by Margaret Felice
We’ve had a short break for the holidays and are back to work! Here in New England it’s hard not to be dreaming of snow days, and all of us might be thinking about upcoming holidays are looking toward spring break. Here are a few ideas to help you do your best teaching during these long mid-year months.
Consider the benefits of the middle of the year
At this point you know your students well. You know their interests both in and out of class, you know the skills they struggle with and those they use to shine. There is a string of long weeks coming up, too: a perfect time for a long-term project or workshop.
If your classes are struggling with writing, maybe a week-long writing intensive would raise their confidence (and make your grading more pleasant for the rest of the year). You don’t need to abandon your curriculum to do this; pick a topic for them to explore in more detail and guide them through the steps of good writing.
You can also break up the winter slog with contemporary topics if they are not already a part of your curriculum. Make connections to Women’s History Month, or Black History Month, or current events – and give yourself the time to really dig in and make them more than a token.
You might even have time for some play! Plan a simulation (in Church History, my students have enjoyed imagining they were bishops at Vatican II, or representatives at the French Revolution) – the prep is labor-intensive but once it’s set up your students will be able to run with it. Letting them walk in another person’s shoes and consider themes from a personal perspective will be an unforgettable learning experience.
Be patient with yourself (and your students)
I write from the perspective of someone living in the northeast, where winters are dark, cold, and tough. Each year I become more patient with myself at this time of year, realizing that my energy levels in the winter are lower than they are during milder seasons. Sleep, nutrition, and quiet time become even more important during these dreary months.
No surprise, then, that my students might be dealing with the same doldrums. Depending on your school schedule, you might have a January mid-year exam routine. How can you help students through that stressful time? Are there nights when you can give no homework? Can you give them more precise guidance on how to study? Can you build in an extra few moments of quiet reflection during class to let them catch their breath? It’s tough to balance the value of slowing down with the pressures of tackling your curriculum, but with planning it can be done.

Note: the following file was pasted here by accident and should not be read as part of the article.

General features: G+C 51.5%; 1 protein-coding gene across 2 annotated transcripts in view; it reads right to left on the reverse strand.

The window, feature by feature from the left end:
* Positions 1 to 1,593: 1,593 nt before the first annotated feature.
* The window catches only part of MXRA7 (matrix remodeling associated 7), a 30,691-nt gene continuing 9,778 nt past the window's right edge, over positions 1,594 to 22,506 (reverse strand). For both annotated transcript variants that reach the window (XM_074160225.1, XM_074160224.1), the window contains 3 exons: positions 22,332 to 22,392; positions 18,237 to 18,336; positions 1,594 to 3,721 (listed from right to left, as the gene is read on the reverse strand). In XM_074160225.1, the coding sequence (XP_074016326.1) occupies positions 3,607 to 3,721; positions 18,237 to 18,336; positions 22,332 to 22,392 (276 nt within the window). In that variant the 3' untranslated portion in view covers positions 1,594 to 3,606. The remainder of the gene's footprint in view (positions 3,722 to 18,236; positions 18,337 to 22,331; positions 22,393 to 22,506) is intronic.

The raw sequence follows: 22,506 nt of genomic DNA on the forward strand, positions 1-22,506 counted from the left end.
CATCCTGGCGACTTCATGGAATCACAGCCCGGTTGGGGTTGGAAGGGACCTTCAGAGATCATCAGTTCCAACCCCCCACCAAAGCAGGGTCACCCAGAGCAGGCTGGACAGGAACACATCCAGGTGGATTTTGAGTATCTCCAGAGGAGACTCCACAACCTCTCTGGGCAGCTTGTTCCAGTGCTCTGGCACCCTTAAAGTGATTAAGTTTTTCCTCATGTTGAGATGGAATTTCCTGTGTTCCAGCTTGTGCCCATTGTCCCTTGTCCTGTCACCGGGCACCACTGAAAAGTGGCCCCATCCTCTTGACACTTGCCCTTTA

Find things to celebrate
Routines have been established at this point, but that doesn’t mean you can’t bust those up once in a while! Be creative about ways to make the time special. Adolescent brains love things that break from the norm!
Maybe there is a day of the week, or of the schedule cycle, when you can add in something different (playing hangman is a great 10-minute energizer, with the added benefit of being good for vocab acquisition). Point out notable days on the liturgical calendar, or bring an allergy-free treat on the day of a test or project.
Many of these ideas involve the dreaded “more work”, and I understand how daunting that can feel when we are swamped with everything else we have going on. But in my experience, energizing myself and my students has long-term benefits that far outweigh the burden of picking up a few bags of Jolly Ranchers or preparing character cards for a group project.
And hopefully this goes without saying, but however you decide to give your teaching a boost this season, find time for prayer and reflection so that you can listen for God’s wisdom and consider how your efforts have enriched your students’ lives.
Margaret Felice is an educator, writer, and musician. She teaches religion and music at Boston College High School and is an Assistant Director of the Liturgy Arts Group at Boston College.
She is the author of 2019: A Book of Grace-Filled Days (Loyola Press) and is writing two booklets on teen spirituality for Twenty-Third Publications which will be published in 2020.